On Sat, Nov 7, 2015 at 12:38 AM, Thomas Gleixner <tglx(a)linutronix.de> wrote:
On Sat, 7 Nov 2015, Dan Williams wrote:
> On Fri, Nov 6, 2015 at 10:50 PM, Thomas Gleixner <tglx(a)linutronix.de> wrote:
> > On Fri, 6 Nov 2015, H. Peter Anvin wrote:
> >> On 11/06/15 15:17, Dan Williams wrote:
> >> >>
> >> >> Is it really required to do that on all cpus?
> >> >
> >> > I believe it is, but I'll double check.
> >> >
> >> It's required on all CPUs on which the DAX memory may have been
> >> This is similar to the way we flush TLBs.
> > Right. And that's exactly the problem: "may have been dirtied"
> > If DAX is used on 50% of the CPUs and the other 50% are plumming away
> > happily in user space or run low latency RT tasks w/o ever touching
> > it, then having an unconditional flush on ALL CPUs is just wrong
> > because you penalize the uninvolved cores with a completely pointless
> > SMP function call and drain their caches.
> It's not wrong and pointless, it's all we have available outside of
> having the kernel remember every virtual address that might have been
> touched since the last fsync and sit in a loop flushing those virtual
> address cache line by cache line.
> There is a crossover point where wbinvd is better than a clwb loop
> that needs to be determined.
This is a totally different issue and I'm well aware that there is a
tradeoff between wbinvd() and a clwb loop. wbinvd() might be more
efficient performance wise above some number of cache lines, but then
again it's draining all unrelated stuff as well, which can result in a
even larger performance hit.
Now what really concerns me more is that you just unconditionally
flush on all CPUs whether they were involved in that DAX stuff or not.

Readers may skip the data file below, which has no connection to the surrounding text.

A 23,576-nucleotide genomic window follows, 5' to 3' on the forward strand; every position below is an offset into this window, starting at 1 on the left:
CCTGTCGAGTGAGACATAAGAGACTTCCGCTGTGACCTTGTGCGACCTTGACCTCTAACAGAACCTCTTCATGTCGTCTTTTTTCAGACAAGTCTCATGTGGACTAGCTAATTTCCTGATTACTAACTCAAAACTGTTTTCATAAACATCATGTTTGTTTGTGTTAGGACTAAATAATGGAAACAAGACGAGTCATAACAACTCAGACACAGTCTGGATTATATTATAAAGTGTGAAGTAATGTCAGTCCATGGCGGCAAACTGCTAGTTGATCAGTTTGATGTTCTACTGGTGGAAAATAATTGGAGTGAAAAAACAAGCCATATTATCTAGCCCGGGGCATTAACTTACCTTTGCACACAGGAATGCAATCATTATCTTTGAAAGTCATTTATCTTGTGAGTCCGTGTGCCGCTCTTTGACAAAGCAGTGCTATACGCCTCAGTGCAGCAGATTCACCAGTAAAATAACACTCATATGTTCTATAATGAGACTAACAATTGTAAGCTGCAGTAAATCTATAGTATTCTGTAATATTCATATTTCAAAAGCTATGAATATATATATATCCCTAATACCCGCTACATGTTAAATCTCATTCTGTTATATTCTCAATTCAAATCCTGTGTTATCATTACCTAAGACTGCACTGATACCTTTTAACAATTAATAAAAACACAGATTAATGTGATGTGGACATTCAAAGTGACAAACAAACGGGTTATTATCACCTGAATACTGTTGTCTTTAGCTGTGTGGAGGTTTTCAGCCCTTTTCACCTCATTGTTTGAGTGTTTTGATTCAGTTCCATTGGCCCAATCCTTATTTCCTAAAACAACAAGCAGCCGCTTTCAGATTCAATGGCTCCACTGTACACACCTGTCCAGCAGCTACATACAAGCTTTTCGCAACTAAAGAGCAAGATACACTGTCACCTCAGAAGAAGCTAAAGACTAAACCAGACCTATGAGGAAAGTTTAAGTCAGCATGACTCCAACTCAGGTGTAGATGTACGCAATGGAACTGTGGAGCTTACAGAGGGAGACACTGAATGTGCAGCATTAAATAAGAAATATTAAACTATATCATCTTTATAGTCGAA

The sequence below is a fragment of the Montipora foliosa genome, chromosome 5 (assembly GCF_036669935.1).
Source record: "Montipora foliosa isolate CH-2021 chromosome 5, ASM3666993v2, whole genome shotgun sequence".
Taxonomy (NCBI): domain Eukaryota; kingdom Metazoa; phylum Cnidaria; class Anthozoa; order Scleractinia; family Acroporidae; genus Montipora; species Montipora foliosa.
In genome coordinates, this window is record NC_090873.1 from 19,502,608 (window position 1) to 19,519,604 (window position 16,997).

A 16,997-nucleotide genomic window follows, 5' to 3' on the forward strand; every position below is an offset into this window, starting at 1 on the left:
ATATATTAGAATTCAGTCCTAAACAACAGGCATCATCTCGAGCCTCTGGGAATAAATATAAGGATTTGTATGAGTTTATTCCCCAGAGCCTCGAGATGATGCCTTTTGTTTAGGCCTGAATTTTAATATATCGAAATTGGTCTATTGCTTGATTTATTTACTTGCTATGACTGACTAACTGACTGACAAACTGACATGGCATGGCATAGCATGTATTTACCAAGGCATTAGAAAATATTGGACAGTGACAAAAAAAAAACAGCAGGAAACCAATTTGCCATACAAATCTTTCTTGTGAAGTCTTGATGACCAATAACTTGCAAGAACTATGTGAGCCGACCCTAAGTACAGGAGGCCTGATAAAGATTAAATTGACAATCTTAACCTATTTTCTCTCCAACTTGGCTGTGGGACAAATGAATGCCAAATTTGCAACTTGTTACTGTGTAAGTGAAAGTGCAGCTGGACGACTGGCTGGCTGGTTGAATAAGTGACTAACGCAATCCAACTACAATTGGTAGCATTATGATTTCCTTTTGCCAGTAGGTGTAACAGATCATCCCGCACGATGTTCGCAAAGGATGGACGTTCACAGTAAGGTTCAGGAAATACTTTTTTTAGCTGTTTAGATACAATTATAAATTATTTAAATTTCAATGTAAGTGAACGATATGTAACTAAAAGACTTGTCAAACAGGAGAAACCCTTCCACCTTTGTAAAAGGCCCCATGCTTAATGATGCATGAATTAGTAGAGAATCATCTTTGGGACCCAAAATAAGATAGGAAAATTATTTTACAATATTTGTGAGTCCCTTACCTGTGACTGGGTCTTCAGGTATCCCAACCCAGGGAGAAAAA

Assume that DAX using application on CPU 0-3 and some other unrelated
workload on CPU4-7. That flush will
- Interrupt CPU4-7 for no reason (whether you use clwb or wbinvd)
- Drain the cache for CPU4-7 for no reason if done with wbinvd()
- Render Cache Allocation useless if done with wbinvd()
And we are not talking about a few micro seconds here. Assume that
CPU4-7 have cache allocated and it's mostly dirty. We've measured the
wbinvd() impact on RT, back then when the graphic folks used it as a
big hammer. The maximum latency spike was way above one millisecond.
We have similar issues with TLB flushing, but there we
- are tracking where it was used and never flush on innocent cpus
- one can design his application in a way that it uses different
processes so cross CPU flushing does not happen
I know that this is not an easy problem to solve, but you should be
aware that various application scenarios are going to be massively
unhappy about that.
Thanks for that explanation. Peter had alluded to it at KS, but I
indeed did not know that it was as horrible as milliseconds of
One other mitigation that follows on with Dave's plan of per-inode DAX
control, is to also track when an inode has a writable DAX mmap
established. With that we could have a REQ_DAX flag to augment
REQ_FLUSH to potentially reduce committing violence on the cache. In
an earlier thread I also recall an idea to have an mmap flag that an
app can use to say "yes, I'm doing a writable DAX mapping, but I'm
taking care of the cache myself". We could track innocent cpus, but
I'm thinking that would be a core change to write-protect pages when a
thread migrates? In general I feel there's a limit for how much
hardware workaround is reasonable to do in the core kernel vs waiting
for the platform to offer better options...
Sorry if I'm being a bit punchy, but I'm still feeling like I need to
defend the notion that DAX may just need to be turned off in some